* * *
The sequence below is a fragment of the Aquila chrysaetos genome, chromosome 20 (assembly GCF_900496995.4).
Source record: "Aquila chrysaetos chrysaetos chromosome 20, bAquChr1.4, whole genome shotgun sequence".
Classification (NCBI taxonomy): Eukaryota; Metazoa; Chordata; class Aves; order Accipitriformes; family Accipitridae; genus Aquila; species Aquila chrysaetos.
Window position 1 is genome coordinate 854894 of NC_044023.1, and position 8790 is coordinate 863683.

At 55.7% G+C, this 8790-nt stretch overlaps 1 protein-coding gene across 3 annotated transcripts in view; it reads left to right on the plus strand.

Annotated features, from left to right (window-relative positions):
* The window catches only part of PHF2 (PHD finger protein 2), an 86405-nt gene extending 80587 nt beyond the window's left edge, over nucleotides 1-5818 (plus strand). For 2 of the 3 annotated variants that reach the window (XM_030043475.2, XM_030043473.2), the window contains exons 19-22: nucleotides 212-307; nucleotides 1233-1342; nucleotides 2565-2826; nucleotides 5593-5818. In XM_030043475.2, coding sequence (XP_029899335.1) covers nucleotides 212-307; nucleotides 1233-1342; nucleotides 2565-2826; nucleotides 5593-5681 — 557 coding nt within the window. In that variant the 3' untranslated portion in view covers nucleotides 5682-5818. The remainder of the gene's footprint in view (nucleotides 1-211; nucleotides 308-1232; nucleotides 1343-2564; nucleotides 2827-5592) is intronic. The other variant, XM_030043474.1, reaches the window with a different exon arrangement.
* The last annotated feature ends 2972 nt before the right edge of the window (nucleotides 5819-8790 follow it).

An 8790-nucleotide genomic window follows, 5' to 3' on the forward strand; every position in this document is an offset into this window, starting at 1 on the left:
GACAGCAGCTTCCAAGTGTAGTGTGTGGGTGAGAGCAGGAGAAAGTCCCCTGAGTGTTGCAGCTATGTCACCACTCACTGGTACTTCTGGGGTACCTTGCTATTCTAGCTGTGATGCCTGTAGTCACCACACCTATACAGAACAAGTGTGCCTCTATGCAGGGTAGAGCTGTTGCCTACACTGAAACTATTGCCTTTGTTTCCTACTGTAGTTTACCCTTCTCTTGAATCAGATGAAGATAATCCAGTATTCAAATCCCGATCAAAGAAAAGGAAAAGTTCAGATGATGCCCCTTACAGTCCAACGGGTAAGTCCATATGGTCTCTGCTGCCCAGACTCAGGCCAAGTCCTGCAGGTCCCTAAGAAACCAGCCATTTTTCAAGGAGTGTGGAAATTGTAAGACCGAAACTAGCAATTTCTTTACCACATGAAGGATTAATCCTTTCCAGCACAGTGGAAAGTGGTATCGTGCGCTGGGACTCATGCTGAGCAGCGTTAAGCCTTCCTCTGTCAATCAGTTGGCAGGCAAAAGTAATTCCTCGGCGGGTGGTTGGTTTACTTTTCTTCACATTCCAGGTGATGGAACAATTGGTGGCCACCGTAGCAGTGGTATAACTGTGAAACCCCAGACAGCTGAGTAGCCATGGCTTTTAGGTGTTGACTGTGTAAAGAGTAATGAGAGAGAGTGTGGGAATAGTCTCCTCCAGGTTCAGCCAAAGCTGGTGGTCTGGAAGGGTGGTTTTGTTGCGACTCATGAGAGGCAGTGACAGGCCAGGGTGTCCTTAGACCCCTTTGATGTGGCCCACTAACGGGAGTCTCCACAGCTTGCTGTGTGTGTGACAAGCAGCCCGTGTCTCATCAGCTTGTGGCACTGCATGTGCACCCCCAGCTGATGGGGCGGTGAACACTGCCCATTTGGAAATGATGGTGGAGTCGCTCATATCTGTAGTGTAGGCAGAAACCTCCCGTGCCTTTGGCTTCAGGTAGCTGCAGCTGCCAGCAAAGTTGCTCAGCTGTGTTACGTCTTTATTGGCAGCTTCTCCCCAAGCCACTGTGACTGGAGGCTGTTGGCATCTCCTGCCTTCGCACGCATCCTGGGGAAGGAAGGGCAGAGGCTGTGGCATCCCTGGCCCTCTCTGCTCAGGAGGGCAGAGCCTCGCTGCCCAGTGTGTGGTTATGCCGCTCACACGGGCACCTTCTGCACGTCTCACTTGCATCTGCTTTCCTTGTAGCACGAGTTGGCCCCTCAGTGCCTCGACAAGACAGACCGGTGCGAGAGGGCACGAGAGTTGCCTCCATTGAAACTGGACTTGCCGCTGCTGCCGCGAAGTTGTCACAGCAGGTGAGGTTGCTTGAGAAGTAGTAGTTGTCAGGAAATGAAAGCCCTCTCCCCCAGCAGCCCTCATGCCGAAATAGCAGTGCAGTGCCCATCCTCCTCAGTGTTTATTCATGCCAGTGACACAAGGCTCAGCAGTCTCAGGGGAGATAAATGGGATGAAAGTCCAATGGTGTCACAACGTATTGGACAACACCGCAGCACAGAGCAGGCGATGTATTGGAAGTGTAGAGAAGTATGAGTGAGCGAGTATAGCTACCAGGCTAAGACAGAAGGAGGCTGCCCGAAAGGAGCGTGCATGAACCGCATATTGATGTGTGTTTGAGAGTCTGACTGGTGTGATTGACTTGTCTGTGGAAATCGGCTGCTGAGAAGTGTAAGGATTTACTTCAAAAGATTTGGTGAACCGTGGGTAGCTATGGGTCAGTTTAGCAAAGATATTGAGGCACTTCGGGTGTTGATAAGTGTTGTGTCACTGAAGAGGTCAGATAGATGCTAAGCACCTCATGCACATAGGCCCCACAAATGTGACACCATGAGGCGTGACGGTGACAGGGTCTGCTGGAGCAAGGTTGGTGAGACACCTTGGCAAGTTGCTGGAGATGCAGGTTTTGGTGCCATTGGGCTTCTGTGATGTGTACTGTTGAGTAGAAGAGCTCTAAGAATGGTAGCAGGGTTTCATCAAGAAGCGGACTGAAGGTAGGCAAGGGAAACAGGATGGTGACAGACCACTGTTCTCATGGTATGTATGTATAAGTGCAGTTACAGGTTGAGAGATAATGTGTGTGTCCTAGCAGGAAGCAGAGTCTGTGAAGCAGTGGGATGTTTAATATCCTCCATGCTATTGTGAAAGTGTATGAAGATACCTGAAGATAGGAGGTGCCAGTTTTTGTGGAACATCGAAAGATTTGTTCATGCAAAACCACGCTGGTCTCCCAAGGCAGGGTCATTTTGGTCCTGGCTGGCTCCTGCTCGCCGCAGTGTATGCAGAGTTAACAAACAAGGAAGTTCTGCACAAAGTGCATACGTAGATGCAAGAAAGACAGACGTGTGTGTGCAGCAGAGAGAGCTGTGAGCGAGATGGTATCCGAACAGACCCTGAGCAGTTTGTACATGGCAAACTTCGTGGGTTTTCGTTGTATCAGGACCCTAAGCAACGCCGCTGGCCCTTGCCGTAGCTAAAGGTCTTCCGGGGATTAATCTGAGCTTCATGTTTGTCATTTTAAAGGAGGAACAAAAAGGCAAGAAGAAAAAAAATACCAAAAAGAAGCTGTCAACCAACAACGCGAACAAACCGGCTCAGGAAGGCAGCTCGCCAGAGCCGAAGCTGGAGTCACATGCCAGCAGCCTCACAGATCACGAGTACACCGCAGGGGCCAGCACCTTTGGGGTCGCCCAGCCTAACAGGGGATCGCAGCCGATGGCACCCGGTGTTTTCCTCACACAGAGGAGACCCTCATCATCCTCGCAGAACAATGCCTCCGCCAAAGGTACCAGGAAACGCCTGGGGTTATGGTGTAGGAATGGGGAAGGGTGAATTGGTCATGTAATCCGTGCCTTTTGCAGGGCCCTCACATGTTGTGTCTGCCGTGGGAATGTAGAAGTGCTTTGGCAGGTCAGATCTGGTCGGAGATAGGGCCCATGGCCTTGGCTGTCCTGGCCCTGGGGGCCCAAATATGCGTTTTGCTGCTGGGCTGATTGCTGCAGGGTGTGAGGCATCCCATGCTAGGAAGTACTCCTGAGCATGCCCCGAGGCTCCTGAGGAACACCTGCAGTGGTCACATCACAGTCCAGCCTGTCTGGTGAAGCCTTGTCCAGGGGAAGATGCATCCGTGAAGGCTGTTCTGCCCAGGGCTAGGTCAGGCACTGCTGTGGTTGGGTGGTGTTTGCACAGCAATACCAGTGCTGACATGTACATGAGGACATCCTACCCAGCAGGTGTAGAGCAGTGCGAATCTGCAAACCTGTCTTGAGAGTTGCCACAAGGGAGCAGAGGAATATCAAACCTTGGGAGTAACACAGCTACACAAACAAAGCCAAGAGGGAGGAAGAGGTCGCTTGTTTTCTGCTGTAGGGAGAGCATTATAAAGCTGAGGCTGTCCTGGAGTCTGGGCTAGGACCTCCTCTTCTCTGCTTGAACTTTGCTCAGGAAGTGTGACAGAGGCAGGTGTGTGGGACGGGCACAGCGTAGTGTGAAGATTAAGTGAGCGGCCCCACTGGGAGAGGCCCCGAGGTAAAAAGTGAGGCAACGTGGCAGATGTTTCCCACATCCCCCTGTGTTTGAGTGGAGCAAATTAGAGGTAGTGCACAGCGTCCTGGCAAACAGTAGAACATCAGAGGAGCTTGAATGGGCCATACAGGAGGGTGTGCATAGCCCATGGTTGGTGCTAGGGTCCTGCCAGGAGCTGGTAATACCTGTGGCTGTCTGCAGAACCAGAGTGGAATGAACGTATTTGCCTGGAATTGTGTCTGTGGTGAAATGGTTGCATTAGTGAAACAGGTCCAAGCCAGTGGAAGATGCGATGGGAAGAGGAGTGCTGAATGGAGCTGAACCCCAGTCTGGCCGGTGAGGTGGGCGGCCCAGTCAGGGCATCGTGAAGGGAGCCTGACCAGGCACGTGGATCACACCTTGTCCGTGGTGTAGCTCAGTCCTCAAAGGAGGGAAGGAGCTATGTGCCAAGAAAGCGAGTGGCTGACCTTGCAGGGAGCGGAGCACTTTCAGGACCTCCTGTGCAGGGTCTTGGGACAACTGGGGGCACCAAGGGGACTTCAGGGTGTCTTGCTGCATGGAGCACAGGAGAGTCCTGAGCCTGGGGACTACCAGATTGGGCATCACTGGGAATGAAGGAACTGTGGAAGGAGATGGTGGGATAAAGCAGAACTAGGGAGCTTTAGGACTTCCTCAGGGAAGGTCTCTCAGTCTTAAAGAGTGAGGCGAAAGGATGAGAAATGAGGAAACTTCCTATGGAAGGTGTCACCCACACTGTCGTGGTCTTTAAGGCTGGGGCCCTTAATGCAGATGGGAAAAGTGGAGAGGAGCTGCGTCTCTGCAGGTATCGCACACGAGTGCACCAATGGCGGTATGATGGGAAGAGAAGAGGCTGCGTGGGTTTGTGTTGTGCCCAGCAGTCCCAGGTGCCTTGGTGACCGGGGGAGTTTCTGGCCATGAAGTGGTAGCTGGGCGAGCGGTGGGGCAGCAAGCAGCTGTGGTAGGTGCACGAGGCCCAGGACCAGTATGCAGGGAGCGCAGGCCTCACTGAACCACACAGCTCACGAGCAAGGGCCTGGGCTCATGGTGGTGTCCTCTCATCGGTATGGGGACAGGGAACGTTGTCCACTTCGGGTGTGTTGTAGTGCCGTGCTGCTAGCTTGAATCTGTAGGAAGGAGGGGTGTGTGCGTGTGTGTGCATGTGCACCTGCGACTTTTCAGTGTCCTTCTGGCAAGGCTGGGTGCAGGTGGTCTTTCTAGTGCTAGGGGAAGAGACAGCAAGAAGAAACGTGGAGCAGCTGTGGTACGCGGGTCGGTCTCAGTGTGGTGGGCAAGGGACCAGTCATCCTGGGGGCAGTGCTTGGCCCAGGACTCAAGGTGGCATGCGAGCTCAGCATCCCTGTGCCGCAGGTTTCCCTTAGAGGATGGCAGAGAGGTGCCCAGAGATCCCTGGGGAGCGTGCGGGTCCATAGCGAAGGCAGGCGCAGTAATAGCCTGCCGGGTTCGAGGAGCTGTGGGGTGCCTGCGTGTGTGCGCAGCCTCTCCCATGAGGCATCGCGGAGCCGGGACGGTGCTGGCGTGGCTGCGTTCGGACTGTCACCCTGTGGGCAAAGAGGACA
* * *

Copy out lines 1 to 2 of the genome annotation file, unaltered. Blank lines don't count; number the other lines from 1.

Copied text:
The sequence below is a fragment of the Aquila chrysaetos genome, chromosome 20 (assembly GCF_900496995.4).
Source record: "Aquila chrysaetos chrysaetos chromosome 20, bAquChr1.4, whole genome shotgun sequence".